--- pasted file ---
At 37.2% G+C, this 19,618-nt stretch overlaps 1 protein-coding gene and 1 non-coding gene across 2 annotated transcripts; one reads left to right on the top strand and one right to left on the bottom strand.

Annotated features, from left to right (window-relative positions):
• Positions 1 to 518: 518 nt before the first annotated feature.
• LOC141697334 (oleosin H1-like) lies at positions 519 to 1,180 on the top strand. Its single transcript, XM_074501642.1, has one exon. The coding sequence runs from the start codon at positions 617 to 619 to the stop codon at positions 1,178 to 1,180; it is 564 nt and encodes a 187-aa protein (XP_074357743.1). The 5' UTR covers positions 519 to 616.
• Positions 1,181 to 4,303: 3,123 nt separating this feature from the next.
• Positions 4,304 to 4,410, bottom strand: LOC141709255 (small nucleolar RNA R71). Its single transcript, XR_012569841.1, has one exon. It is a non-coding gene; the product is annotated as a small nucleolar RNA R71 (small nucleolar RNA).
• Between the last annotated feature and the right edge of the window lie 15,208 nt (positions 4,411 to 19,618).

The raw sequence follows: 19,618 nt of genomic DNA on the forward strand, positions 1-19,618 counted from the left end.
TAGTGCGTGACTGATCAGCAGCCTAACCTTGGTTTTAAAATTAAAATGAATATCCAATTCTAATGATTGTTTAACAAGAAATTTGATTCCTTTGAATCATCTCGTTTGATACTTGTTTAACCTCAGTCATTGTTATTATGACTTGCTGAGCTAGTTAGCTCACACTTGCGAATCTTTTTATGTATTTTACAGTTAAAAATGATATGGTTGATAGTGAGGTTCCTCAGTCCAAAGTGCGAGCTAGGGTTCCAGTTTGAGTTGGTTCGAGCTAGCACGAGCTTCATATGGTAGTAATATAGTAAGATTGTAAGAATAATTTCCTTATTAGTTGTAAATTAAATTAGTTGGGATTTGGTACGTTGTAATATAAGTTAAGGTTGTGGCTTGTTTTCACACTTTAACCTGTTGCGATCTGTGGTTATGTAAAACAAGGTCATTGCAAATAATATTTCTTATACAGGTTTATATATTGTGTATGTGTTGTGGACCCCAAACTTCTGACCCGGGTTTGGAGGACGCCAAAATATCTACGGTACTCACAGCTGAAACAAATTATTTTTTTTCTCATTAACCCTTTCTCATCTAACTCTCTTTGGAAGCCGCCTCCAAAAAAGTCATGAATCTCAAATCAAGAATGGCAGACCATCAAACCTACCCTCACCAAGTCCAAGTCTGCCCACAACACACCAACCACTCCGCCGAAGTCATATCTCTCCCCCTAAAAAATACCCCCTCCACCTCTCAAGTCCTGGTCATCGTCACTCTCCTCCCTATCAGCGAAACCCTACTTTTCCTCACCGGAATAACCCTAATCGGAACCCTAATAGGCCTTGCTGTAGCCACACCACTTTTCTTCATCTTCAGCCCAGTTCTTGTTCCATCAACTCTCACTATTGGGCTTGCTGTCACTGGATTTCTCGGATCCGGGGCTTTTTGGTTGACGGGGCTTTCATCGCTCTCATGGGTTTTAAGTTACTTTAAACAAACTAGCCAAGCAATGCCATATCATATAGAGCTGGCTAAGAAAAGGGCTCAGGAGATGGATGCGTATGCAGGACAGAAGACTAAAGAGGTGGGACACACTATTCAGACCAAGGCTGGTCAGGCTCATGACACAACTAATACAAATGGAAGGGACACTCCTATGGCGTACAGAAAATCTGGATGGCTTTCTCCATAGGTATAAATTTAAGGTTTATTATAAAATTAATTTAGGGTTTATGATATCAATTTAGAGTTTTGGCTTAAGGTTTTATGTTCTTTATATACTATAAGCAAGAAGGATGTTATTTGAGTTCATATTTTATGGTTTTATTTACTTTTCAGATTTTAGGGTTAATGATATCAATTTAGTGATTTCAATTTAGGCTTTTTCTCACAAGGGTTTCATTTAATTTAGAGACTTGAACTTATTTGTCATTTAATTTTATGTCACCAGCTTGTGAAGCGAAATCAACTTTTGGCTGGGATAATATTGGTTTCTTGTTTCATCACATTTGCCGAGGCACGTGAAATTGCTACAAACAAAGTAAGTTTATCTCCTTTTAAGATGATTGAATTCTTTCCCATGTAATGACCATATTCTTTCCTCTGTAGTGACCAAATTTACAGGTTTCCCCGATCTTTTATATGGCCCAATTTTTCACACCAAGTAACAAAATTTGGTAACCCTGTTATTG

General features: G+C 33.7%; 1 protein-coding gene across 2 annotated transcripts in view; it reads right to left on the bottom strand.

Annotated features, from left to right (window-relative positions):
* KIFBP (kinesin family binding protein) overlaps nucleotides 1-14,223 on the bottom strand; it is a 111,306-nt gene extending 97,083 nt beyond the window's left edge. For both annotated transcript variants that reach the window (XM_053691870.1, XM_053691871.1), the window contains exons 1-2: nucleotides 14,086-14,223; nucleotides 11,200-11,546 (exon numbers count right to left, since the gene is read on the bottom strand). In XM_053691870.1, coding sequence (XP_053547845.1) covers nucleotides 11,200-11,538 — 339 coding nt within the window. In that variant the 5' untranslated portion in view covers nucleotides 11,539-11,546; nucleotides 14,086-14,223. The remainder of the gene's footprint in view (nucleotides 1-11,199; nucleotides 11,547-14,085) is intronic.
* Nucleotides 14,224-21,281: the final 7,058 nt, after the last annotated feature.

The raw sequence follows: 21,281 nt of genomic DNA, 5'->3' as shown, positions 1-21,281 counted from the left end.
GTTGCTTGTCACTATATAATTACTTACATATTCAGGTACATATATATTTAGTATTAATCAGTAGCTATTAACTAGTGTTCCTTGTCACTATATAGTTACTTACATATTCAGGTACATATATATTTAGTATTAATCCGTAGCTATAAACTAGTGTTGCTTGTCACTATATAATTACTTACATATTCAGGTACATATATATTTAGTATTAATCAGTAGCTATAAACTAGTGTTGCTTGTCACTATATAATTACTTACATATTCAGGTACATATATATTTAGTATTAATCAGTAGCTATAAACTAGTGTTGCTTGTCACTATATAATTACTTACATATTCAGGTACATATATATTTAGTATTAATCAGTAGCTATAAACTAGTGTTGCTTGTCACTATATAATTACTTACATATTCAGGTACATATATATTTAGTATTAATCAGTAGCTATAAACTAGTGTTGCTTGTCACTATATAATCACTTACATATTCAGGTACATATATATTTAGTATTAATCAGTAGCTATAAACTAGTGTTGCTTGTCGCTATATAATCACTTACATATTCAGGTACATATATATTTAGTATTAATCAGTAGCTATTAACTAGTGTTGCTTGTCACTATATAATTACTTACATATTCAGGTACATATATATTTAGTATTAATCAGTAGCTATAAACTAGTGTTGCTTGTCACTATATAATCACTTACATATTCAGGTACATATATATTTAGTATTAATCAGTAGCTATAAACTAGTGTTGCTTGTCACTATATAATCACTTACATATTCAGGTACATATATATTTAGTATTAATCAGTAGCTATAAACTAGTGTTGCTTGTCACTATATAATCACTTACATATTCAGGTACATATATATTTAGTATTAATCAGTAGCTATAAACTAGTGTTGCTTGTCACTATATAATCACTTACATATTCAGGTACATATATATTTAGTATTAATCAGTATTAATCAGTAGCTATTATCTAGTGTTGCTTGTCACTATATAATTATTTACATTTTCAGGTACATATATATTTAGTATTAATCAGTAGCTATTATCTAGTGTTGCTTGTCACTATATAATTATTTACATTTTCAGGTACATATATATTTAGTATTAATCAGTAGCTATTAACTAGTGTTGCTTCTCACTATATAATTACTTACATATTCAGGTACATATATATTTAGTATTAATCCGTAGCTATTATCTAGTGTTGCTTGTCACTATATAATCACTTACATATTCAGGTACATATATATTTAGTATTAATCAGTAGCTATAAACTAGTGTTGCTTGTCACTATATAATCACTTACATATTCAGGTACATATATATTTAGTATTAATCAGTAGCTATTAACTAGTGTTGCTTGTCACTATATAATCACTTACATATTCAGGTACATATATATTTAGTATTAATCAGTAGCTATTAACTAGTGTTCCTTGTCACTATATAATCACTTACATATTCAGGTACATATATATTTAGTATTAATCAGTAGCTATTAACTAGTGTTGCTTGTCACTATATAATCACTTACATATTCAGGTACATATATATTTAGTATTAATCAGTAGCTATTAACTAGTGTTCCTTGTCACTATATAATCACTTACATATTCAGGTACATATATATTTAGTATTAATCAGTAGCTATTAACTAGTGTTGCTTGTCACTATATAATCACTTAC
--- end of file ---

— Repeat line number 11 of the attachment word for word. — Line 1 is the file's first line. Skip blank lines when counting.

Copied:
Annotated features, from left to right (window-relative positions):